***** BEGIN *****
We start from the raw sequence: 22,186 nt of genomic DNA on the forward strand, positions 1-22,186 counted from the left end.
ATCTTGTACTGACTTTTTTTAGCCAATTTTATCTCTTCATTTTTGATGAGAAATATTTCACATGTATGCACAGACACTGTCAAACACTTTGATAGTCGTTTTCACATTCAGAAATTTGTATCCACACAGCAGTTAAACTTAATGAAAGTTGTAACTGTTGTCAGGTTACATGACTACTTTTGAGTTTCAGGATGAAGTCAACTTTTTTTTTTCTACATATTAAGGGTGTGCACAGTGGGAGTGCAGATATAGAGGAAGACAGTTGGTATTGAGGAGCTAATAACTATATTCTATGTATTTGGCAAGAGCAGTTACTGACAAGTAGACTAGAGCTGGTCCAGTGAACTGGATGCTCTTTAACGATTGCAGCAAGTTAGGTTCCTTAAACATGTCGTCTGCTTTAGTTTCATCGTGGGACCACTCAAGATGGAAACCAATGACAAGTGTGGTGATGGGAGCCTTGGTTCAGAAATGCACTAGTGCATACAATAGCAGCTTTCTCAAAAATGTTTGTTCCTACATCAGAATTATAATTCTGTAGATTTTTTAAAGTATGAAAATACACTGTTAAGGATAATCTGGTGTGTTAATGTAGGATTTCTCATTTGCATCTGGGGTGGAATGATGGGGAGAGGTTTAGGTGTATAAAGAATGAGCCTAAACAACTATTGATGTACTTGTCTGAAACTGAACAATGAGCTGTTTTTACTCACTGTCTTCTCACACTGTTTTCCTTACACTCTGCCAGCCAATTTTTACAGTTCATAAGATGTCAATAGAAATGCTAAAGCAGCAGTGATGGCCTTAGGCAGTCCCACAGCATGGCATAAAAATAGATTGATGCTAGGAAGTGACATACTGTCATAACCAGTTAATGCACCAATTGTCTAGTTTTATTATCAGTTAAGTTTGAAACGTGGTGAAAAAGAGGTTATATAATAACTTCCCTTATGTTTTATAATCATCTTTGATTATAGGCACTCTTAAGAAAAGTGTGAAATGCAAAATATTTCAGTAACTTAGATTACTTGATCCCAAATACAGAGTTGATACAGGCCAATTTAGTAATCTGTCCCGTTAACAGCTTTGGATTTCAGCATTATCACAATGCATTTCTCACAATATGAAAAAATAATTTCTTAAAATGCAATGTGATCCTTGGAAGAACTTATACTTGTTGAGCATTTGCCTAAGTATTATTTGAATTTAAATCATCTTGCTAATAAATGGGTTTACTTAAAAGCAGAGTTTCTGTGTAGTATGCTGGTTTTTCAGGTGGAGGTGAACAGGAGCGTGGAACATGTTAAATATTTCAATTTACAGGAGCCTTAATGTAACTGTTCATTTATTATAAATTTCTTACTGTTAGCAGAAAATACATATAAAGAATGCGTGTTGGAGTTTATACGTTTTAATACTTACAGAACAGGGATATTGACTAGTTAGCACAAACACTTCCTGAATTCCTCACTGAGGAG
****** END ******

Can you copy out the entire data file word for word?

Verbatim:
We start from the raw sequence: 22,186 nt of genomic DNA on the forward strand, positions 1-22,186 counted from the left end.
ATCTTGTACTGACTTTTTTTAGCCAATTTTATCTCTTCATTTTTGATGAGAAATATTTCACATGTATGCACAGACACTGTCAAACACTTTGATAGTCGTTTTCACATTCAGAAATTTGTATCCACACAGCAGTTAAACTTAATGAAAGTTGTAACTGTTGTCAGGTTACATGACTACTTTTGAGTTTCAGGATGAAGTCAACTTTTTTTTTTCTACATATTAAGGGTGTGCACAGTGGGAGTGCAGATATAGAGGAAGACAGTTGGTATTGAGGAGCTAATAACTATATTCTATGTATTTGGCAAGAGCAGTTACTGACAAGTAGACTAGAGCTGGTCCAGTGAACTGGATGCTCTTTAACGATTGCAGCAAGTTAGGTTCCTTAAACATGTCGTCTGCTTTAGTTTCATCGTGGGACCACTCAAGATGGAAACCAATGACAAGTGTGGTGATGGGAGCCTTGGTTCAGAAATGCACTAGTGCATACAATAGCAGCTTTCTCAAAAATGTTTGTTCCTACATCAGAATTATAATTCTGTAGATTTTTTAAAGTATGAAAATACACTGTTAAGGATAATCTGGTGTGTTAATGTAGGATTTCTCATTTGCATCTGGGGTGGAATGATGGGGAGAGGTTTAGGTGTATAAAGAATGAGCCTAAACAACTATTGATGTACTTGTCTGAAACTGAACAATGAGCTGTTTTTACTCACTGTCTTCTCACACTGTTTTCCTTACACTCTGCCAGCCAATTTTTACAGTTCATAAGATGTCAATAGAAATGCTAAAGCAGCAGTGATGGCCTTAGGCAGTCCCACAGCATGGCATAAAAATAGATTGATGCTAGGAAGTGACATACTGTCATAACCAGTTAATGCACCAATTGTCTAGTTTTATTATCAGTTAAGTTTGAAACGTGGTGAAAAAGAGGTTATATAATAACTTCCCTTATGTTTTATAATCATCTTTGATTATAGGCACTCTTAAGAAAAGTGTGAAATGCAAAATATTTCAGTAACTTAGATTACTTGATCCCAAATACAGAGTTGATACAGGCCAATTTAGTAATCTGTCCCGTTAACAGCTTTGGATTTCAGCATTATCACAATGCATTTCTCACAATATGAAAAAATAATTTCTTAAAATGCAATGTGATCCTTGGAAGAACTTATACTTGTTGAGCATTTGCCTAAGTATTATTTGAATTTAAATCATCTTGCTAATAAATGGGTTTACTTAAAAGCAGAGTTTCTGTGTAGTATGCTGGTTTTTCAGGTGGAGGTGAACAGGAGCGTGGAACATGTTAAATATTTCAATTTACAGGAGCCTTAATGTAACTGTTCATTTATTATAAATTTCTTACTGTTAGCAGAAAATACATATAAAGAATGCGTGTTGGAGTTTATACGTTTTAATACTTACAGAACAGGGATATTGACTAGTTAGCACAAACACTTCCTGAATTCCTCACTGAGGAG